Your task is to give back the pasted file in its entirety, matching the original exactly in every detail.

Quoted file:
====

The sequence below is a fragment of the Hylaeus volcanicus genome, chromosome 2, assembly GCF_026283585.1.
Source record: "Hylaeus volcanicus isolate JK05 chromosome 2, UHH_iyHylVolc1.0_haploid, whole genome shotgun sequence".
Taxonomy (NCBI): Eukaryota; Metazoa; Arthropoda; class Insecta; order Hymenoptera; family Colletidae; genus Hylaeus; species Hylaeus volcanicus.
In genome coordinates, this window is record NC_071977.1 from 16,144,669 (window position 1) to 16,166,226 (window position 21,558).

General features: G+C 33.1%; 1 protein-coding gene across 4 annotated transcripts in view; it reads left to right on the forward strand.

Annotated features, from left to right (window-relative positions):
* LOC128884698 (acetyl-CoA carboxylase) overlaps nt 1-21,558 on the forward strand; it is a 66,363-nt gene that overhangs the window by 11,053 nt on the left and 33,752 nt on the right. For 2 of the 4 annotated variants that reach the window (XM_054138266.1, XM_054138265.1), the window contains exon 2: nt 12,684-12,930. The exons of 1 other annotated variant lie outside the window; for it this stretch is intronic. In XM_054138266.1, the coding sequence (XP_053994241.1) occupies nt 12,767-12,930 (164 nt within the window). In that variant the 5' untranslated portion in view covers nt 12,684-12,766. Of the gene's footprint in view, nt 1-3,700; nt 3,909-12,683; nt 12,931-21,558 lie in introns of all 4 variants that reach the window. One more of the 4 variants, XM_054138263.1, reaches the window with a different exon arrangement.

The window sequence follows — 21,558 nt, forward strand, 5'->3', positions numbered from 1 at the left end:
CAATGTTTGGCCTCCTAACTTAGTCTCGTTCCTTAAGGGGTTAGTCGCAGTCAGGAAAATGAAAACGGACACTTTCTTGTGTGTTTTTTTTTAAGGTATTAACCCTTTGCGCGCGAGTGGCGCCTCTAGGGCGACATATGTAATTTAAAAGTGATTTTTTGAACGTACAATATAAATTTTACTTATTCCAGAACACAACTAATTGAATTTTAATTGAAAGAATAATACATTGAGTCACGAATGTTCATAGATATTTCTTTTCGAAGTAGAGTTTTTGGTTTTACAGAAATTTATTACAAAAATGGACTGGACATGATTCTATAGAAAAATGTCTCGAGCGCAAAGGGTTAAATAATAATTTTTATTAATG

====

The sequence below is a fragment of the Hylaeus volcanicus genome, chromosome 2, assembly GCF_026283585.1.
Source record: "Hylaeus volcanicus isolate JK05 chromosome 2, UHH_iyHylVolc1.0_haploid, whole genome shotgun sequence".
Taxonomy (NCBI): Eukaryota; Metazoa; Arthropoda; class Insecta; order Hymenoptera; family Colletidae; genus Hylaeus; species Hylaeus volcanicus.
In genome coordinates, this window is record NC_071977.1 from 16,144,669 (window position 1) to 16,166,226 (window position 21,558).

General features: G+C 33.1%; 1 protein-coding gene across 4 annotated transcripts in view; it reads left to right on the forward strand.

Annotated features, from left to right (window-relative positions):
* LOC128884698 (acetyl-CoA carboxylase) overlaps nt 1-21,558 on the forward strand; it is a 66,363-nt gene that overhangs the window by 11,053 nt on the left and 33,752 nt on the right. For 2 of the 4 annotated variants that reach the window (XM_054138266.1, XM_054138265.1), the window contains exon 2: nt 12,684-12,930. The exons of 1 other annotated variant lie outside the window; for it this stretch is intronic. In XM_054138266.1, the coding sequence (XP_053994241.1) occupies nt 12,767-12,930 (164 nt within the window). In that variant the 5' untranslated portion in view covers nt 12,684-12,766. Of the gene's footprint in view, nt 1-3,700; nt 3,909-12,683; nt 12,931-21,558 lie in introns of all 4 variants that reach the window. One more of the 4 variants, XM_054138263.1, reaches the window with a different exon arrangement.

The window sequence follows — 21,558 nt, forward strand, 5'->3', positions numbered from 1 at the left end:
CAATGTTTGGCCTCCTAACTTAGTCTCGTTCCTTAAGGGGTTAGTCGCAGTCAGGAAAATGAAAACGGACACTTTCTTGTGTGTTTTTTTTTAAGGTATTAACCCTTTGCGCGCGAGTGGCGCCTCTAGGGCGACATATGTAATTTAAAAGTGATTTTTTGAACGTACAATATAAATTTTACTTATTCCAGAACACAACTAATTGAATTTTAATTGAAAGAATAATACATTGAGTCACGAATGTTCATAGATATTTCTTTTCGAAGTAGAGTTTTTGGTTTTACAGAAATTTATTACAAAAATGGACTGGACATGATTCTATAGAAAAATGTCTCGAGCGCAAAGGGTTAAATAATAATTTTTATTAATG